NESKOWIN, ORE. -- Proposal Rock Inn
Before I left Seattle for Oregon yesterday morning, I made a brief attempt to see if I could find the motel Steinbeck stayed in for three days at SeaTac, the Seattle-Tacoma airport.
I went to several of the older motels. But there have been too many changes in 50 years and Steinbeck provided no telling details in the scenes he wrote about his layover there in the original draft of "Travels With Charley."
As Steinbeck wrote in his first handwritten manuscript, which I recently read at the Morgan Library in New York City, he waited in a motel room while his wife struggled to book a jet flight to Seattle.
All the planes were sold out and it took three days, maybe four, for her to join him.
Meanwhile, though they were cut from the final version of the book, the scenes Steinbeck wrote went into great detail about the modern push-button gizmos in his motel room. He listed the TV shows he watched and mocked them, too.
"The beauty and culture of our time," he wrote: "Gunsmoke. Have Gun Will Travel. I Love Lucy. I love Dinah Shore. I love Barbara Stanwick. The greatest engineering minds in the history of the world had made these marvels available to me. Just looking at all those buttons brought home to me what a primitive life I had been leading."
Steinbeck went on and on about how he luxuriated in his modern hotel room and its bathtub and soft bed while he waited for his wife. Then he went on and on about how his wife was suffering from all the stress and complications of plane travel.
In his original draft, when Elaine showed up in Seattle she became the major character in Steinbeck's story.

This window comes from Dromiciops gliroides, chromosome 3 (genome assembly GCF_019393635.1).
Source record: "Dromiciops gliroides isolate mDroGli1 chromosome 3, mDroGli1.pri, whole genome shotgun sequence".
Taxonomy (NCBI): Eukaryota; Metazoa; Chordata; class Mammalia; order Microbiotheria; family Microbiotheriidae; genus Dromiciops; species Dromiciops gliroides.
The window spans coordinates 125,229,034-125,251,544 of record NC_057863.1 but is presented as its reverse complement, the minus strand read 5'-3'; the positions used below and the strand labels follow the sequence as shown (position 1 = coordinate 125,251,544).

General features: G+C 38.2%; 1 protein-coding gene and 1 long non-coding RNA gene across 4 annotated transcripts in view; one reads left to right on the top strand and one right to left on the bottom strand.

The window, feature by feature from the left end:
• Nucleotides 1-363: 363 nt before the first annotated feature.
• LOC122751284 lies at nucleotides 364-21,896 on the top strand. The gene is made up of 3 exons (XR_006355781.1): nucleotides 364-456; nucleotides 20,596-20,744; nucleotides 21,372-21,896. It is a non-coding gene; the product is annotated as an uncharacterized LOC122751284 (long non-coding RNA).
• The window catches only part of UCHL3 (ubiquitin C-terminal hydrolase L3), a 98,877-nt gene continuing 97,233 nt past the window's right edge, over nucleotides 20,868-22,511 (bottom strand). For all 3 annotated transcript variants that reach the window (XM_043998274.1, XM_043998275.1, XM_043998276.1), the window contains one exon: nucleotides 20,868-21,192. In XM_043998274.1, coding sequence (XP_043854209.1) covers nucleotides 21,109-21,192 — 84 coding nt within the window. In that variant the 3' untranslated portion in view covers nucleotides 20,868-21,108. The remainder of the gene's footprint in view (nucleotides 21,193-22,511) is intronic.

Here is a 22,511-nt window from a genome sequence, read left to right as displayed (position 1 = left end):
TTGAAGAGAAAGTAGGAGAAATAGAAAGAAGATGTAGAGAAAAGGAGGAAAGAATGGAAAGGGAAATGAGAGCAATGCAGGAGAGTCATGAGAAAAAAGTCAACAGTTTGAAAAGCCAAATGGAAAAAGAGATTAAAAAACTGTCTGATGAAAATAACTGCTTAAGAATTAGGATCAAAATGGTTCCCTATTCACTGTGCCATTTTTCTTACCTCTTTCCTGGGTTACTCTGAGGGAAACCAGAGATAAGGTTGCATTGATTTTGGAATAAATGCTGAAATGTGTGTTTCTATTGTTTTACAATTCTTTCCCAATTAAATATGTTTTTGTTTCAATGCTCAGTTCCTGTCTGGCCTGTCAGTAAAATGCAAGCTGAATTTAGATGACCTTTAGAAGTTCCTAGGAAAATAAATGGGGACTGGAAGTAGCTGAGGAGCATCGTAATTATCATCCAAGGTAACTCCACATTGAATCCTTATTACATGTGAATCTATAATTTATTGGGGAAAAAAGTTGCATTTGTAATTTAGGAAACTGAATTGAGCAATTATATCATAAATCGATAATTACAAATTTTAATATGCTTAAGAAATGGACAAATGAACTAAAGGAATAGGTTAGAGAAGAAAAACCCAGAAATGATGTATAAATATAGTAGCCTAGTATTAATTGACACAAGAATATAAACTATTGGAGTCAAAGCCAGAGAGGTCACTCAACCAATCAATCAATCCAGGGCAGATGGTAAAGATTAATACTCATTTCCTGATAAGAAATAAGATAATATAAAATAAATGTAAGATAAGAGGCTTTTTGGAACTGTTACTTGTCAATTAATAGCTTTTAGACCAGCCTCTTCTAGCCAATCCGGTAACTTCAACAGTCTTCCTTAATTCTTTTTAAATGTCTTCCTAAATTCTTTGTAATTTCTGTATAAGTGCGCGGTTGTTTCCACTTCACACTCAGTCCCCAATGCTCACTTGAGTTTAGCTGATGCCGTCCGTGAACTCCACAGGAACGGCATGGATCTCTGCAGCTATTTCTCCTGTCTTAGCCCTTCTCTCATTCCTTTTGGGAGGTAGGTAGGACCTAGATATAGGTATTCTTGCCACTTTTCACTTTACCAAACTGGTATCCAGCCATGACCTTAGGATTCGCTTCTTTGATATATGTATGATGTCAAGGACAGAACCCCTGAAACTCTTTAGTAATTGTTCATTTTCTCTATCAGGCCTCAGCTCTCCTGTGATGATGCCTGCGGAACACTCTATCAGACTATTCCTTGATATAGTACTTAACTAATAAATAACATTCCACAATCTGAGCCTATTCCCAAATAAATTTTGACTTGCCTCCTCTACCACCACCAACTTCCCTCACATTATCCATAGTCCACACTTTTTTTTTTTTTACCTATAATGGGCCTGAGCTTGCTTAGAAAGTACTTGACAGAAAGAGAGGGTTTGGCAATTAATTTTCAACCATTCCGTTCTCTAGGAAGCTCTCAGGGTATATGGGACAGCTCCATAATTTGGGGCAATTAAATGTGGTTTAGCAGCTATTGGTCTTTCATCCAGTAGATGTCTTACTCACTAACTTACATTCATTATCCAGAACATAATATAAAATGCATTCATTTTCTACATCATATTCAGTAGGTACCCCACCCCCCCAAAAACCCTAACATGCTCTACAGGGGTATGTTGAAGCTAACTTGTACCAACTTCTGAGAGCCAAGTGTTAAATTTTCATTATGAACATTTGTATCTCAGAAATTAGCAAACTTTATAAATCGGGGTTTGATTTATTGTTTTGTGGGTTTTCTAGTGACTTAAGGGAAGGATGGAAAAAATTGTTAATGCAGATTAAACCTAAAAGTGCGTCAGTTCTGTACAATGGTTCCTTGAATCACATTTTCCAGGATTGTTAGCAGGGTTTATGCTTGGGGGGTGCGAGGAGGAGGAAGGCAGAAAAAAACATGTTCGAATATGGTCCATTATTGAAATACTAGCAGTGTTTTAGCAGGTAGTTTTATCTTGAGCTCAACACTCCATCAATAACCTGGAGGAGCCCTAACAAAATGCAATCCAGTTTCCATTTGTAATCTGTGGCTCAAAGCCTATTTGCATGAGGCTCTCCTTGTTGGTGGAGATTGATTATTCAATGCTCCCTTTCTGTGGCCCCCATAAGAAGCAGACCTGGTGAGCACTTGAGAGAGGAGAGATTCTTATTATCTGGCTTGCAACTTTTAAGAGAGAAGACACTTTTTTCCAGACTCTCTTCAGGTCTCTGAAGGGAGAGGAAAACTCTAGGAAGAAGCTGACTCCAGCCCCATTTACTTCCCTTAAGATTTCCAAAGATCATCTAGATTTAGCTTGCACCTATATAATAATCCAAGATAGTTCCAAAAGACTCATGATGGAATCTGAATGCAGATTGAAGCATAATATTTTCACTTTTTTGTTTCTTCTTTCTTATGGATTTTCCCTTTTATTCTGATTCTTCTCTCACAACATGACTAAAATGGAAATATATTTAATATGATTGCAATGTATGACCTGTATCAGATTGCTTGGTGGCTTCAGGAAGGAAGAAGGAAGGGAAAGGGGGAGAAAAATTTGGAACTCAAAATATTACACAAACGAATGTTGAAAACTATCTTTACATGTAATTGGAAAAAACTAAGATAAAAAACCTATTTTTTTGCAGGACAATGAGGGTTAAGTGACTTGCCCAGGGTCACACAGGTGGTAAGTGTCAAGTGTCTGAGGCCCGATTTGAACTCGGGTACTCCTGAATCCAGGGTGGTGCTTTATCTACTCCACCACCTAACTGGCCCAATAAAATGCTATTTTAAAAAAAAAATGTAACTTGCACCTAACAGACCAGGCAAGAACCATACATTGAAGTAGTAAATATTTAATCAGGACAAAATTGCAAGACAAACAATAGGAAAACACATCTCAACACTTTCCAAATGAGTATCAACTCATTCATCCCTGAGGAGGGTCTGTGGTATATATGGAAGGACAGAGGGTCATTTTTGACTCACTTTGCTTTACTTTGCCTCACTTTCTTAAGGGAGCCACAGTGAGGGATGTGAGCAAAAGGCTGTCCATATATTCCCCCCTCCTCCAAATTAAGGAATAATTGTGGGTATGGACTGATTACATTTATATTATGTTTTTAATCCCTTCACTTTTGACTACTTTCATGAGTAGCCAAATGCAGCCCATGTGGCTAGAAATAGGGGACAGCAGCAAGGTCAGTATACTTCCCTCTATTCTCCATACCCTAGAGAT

Steinbeck detailed her "ordeal" with the airplane flight and included her on his tour of Seattle's Waterfront. And of course she was with him on their long, leisurely drive down the coast to San Francisco and Monterey.
Poor Charley all but disappeared. (It was so obvious that Charley had fallen off the planet that Steinbeck felt obligated to write a short chapter -- never published, of course -- explaining that with the missus in town Charley knew he was to take a subservient role and did.)
In the final version of the book, however, Elaine's presence in Seattle and on the trip down the coast was cut out totally.
The many "we's" Steinbeck wrote in his nearly illegible first draft were changed to "I's."
And the details of where the couple stayed as they poked along in Rocinante through Oregon and California redwood country -- at nearly empty resorts -- and where they dined were edited out.
In the published book, it is only the author and his faithful dog Charley who see the redwoods. I'll leave it to literary scholars to determine who made the decision to dump Elaine and cut most of the original scenes of the Steinbeck family's Seatttle-San Francisco trip.
It could have been Steinbeck's editor Pat Covici or his agent Elizabeth Otis or somebody at Viking, his publishing company.
But the decision to cut Elaine out of "Travels With Charley" -- thereby dumping a handful of scenes depicting two very rich and pampered Beautiful People from New York having trouble finding proper lodging and suitable cocktails on the road -- was a smart one.
First of all, the scenes were pretty boring.
Most important, Elaine's presence on the West Coast wrecked the book's theme: Steinbeck was no longer a man alone on his road trip, he was teamed up with his wife and the two of them were slumming through the boondocks.
Whoever made the changes in "Charley" realized few readers would be sympathetic to the Steinbecks' little tragedies.
And they assured that the book, though flawed and fictionalized, would become a classic story about a man, his dog and the road they traveled.